Rare disease research: European reference networks are off to a good start
One year on from their launch, the European reference networks are helping patients access treatment and research from across the EU, writes Vytenis Andriukaitis.
Vytenis Andriukaitis | Photo credit: Natalie Hill
Elisa, from Alessandria in Italy, suffers from osteogenesis imperfecta. This rare genetic disease causes brittle bones and a¬ffects one in 15,000 people. Elisa, aged 30, was diagnosed with the disease as a small child. “I couldn’t play like other children”, she recalled, “because if I fell, I would break something”.
A year ago, when the European reference networks (ERNs) were just about to begin their work, we asked Elisa what she was expecting from them. “More research, for the people, for the children that are being diagnosed, to try and improve their quality of life”, she said.
Too often as a medical doctor I have been witness to tragic stories from patients with rare or complex diseases. Having been diagnosed young, Elisa is luckier than most.
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Many patients are left in the dark for years, unable to find an accurate diagnosis let alone appropriate treatment. It is also a frustrating situation for doctors, who seek the best possible results for their patients.
The nature of rare and complex diseases is such that specialist knowledge is scarce and fragmented and therefore may be unavailable in the patient’s region or country. However, this same feature makes work on rare diseases an area of enormous EU-added value: leveraging the EU’s vast pool of knowledge and expertise by connecting our assets through ERNs can bring concrete benefits to many thousands of patients.
On 1 March 2017, the ERNs - virtual networks bringing together healthcare providers across Europe to tackle complex or rare medical conditions, were established. There are now 24 thematic
ERNs up and running, with over 900 highly specialised healthcare units from 25 EU countries and Norway working together on a wide range of issues, ranging from bone disorders to haematological diseases, from paediatric cancers to immunodeficiency. One year on from their launch, ERNs are now treating more than 50 patients.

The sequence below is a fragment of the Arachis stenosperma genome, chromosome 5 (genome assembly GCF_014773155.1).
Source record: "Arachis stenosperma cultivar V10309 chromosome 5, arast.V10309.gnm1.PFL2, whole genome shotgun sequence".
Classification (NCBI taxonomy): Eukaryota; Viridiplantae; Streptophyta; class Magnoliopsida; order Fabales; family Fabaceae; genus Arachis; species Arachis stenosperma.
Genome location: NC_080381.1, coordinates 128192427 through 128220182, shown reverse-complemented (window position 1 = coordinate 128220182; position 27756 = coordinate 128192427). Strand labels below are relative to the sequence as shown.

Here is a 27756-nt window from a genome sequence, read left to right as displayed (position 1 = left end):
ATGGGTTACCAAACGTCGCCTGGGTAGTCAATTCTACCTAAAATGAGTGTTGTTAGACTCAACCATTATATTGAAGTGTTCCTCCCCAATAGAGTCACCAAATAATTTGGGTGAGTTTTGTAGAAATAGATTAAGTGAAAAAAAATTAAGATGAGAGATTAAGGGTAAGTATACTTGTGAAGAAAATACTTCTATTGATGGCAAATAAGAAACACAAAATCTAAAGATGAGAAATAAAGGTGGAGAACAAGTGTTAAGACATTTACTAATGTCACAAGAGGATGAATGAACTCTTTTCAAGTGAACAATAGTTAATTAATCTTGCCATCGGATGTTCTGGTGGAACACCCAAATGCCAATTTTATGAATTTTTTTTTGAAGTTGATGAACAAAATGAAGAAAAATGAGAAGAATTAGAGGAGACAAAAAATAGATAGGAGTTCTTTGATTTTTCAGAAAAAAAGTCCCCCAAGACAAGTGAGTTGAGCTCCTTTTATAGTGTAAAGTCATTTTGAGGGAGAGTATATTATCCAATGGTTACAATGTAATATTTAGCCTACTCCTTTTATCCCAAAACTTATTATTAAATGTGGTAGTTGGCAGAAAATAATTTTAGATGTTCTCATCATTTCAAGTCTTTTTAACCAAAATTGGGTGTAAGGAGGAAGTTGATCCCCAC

Under this initiative, the first contact for a patient with a rare disease or undiagnosed symptoms is his or her own healthcare provider. Assuming the patient consents, they can seek the advice of an ERN.
To review a patient’s diagnosis and treatment, medical specialists across different disciplines consult, exchange information and share knowledge, often by convening cross-border advisory boards to discuss a patient’s file. This way it is the medical knowledge that travels, meaning there is no need for patients to undertake exhausting trips between regions and countries as was often the case in the past.
The Commission has developed a dedicated IT platform for ERN consultations to run smoothly. These became operational in November 2017. Since then, dozens of patients have started to have their medical files discussed within and across a number of ERNs.
For example, a young Austrian girl with a rare neurological condition and a French woman with a rare blood disease both are seeking a concrete diagnosis after years of not knowing.
Meanwhile patients from France, Germany and the United Kingdom with rare forms of cancers are being advised on the best possible treatment.
These are just a few examples of how patients from across the EU are already benefitting from the ERNs’ advice on diagnosis and treatment.
We are off to a good start, and in the coming year I would expect the ERNs to benefit hundreds, if not thousands, of patients.
In the longer term, I hope to see the ERN model extended to other diseases. I am positive that as we reach a critical mass of patients being analysed, diagnosed and treated, the ERNs will generate more and more research on rare diseases, improving the quality of life of children - as Elisa wishes for - and adults alike.
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